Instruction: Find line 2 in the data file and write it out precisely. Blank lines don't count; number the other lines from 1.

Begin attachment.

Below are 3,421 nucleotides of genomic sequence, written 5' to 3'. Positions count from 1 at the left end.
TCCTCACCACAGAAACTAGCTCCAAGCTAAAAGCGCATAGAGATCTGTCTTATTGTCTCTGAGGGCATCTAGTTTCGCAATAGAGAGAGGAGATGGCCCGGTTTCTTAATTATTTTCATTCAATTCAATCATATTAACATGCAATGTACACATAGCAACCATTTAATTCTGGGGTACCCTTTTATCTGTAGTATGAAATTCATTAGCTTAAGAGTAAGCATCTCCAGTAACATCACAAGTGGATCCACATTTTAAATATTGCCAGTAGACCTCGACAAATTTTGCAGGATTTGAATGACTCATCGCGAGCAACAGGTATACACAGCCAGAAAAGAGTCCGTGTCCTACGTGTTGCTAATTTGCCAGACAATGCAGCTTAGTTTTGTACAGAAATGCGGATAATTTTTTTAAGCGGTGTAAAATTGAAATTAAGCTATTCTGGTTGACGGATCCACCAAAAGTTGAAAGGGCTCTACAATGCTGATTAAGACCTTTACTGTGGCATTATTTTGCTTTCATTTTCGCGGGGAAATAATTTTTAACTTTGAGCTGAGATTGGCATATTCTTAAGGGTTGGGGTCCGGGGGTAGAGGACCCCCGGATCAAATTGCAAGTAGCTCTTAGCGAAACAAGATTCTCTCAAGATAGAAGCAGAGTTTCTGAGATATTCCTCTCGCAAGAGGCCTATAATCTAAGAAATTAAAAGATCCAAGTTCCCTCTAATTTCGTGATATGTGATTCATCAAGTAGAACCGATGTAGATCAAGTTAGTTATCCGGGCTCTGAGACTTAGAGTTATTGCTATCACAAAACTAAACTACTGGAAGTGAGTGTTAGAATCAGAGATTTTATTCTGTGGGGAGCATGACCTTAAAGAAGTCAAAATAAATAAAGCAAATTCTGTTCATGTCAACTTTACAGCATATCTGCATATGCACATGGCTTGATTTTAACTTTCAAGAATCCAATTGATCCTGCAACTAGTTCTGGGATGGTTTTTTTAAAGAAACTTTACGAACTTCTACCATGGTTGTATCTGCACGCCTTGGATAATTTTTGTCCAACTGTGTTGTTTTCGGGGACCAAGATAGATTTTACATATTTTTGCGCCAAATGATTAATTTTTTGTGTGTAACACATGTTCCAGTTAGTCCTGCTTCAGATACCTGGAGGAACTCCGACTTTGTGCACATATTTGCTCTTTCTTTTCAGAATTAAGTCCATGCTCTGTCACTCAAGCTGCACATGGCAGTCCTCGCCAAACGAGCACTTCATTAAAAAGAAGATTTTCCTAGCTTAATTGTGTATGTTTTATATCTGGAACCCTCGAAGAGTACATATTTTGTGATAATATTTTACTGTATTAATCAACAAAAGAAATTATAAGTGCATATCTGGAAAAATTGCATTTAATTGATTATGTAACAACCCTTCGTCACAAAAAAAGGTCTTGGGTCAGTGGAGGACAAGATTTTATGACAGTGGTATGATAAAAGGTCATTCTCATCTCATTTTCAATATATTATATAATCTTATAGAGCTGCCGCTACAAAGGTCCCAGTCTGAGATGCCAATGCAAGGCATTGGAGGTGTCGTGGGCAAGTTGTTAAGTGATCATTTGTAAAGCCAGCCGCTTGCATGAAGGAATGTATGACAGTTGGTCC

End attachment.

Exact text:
TCCTCACCACAGAAACTAGCTCCAAGCTAAAAGCGCATAGAGATCTGTCTTATTGTCTCTGAGGGCATCTAGTTTCGCAATAGAGAGAGGAGATGGCCCGGTTTCTTAATTATTTTCATTCAATTCAATCATATTAACATGCAATGTACACATAGCAACCATTTAATTCTGGGGTACCCTTTTATCTGTAGTATGAAATTCATTAGCTTAAGAGTAAGCATCTCCAGTAACATCACAAGTGGATCCACATTTTAAATATTGCCAGTAGACCTCGACAAATTTTGCAGGATTTGAATGACTCATCGCGAGCAACAGGTATACACAGCCAGAAAAGAGTCCGTGTCCTACGTGTTGCTAATTTGCCAGACAATGCAGCTTAGTTTTGTACAGAAATGCGGATAATTTTTTTAAGCGGTGTAAAATTGAAATTAAGCTATTCTGGTTGACGGATCCACCAAAAGTTGAAAGGGCTCTACAATGCTGATTAAGACCTTTACTGTGGCATTATTTTGCTTTCATTTTCGCGGGGAAATAATTTTTAACTTTGAGCTGAGATTGGCATATTCTTAAGGGTTGGGGTCCGGGGGTAGAGGACCCCCGGATCAAATTGCAAGTAGCTCTTAGCGAAACAAGATTCTCTCAAGATAGAAGCAGAGTTTCTGAGATATTCCTCTCGCAAGAGGCCTATAATCTAAGAAATTAAAAGATCCAAGTTCCCTCTAATTTCGTGATATGTGATTCATCAAGTAGAACCGATGTAGATCAAGTTAGTTATCCGGGCTCTGAGACTTAGAGTTATTGCTATCACAAAACTAAACTACTGGAAGTGAGTGTTAGAATCAGAGATTTTATTCTGTGGGGAGCATGACCTTAAAGAAGTCAAAATAAATAAAGCAAATTCTGTTCATGTCAACTTTACAGCATATCTGCATATGCACATGGCTTGATTTTAACTTTCAAGAATCCAATTGATCCTGCAACTAGTTCTGGGATGGTTTTTTTAAAGAAACTTTACGAACTTCTACCATGGTTGTATCTGCACGCCTTGGATAATTTTTGTCCAACTGTGTTGTTTTCGGGGACCAAGATAGATTTTACATATTTTTGCGCCAAATGATTAATTTTTTGTGTGTAACACATGTTCCAGTTAGTCCTGCTTCAGATACCTGGAGGAACTCCGACTTTGTGCACATATTTGCTCTTTCTTTTCAGAATTAAGTCCATGCTCTGTCACTCAAGCTGCACATGGCAGTCCTCGCCAAACGAGCACTTCATTAAAAAGAAGATTTTCCTAGCTTAATTGTGTATGTTTTATATCTGGAACCCTCGAAGAGTACATATTTTGTGATAATATTTTACTGTATTAATCAACAAAAGAAATTATAAGTGCATATCTGGAAAAATTGCATTTAATTGATTATGTAACAACCCTTCGTCACAAAAAAAGGTCTTGGGTCAGTGGAGGACAAGATTTTATGACAGTGGTATGATAAAAGGTCATTCTCATCTCATTTTCAATATATTATATAATCTTATAGAGCTGCCGCTACAAAGGTCCCAGTCTGAGATGCCAATGCAAGGCATTGGAGGTGTCGTGGGCAAGTTGTTAAGTGATCATTTGTAAAGCCAGCCGCTTGCATGAAGGAATGTATGACAGTTGGTCC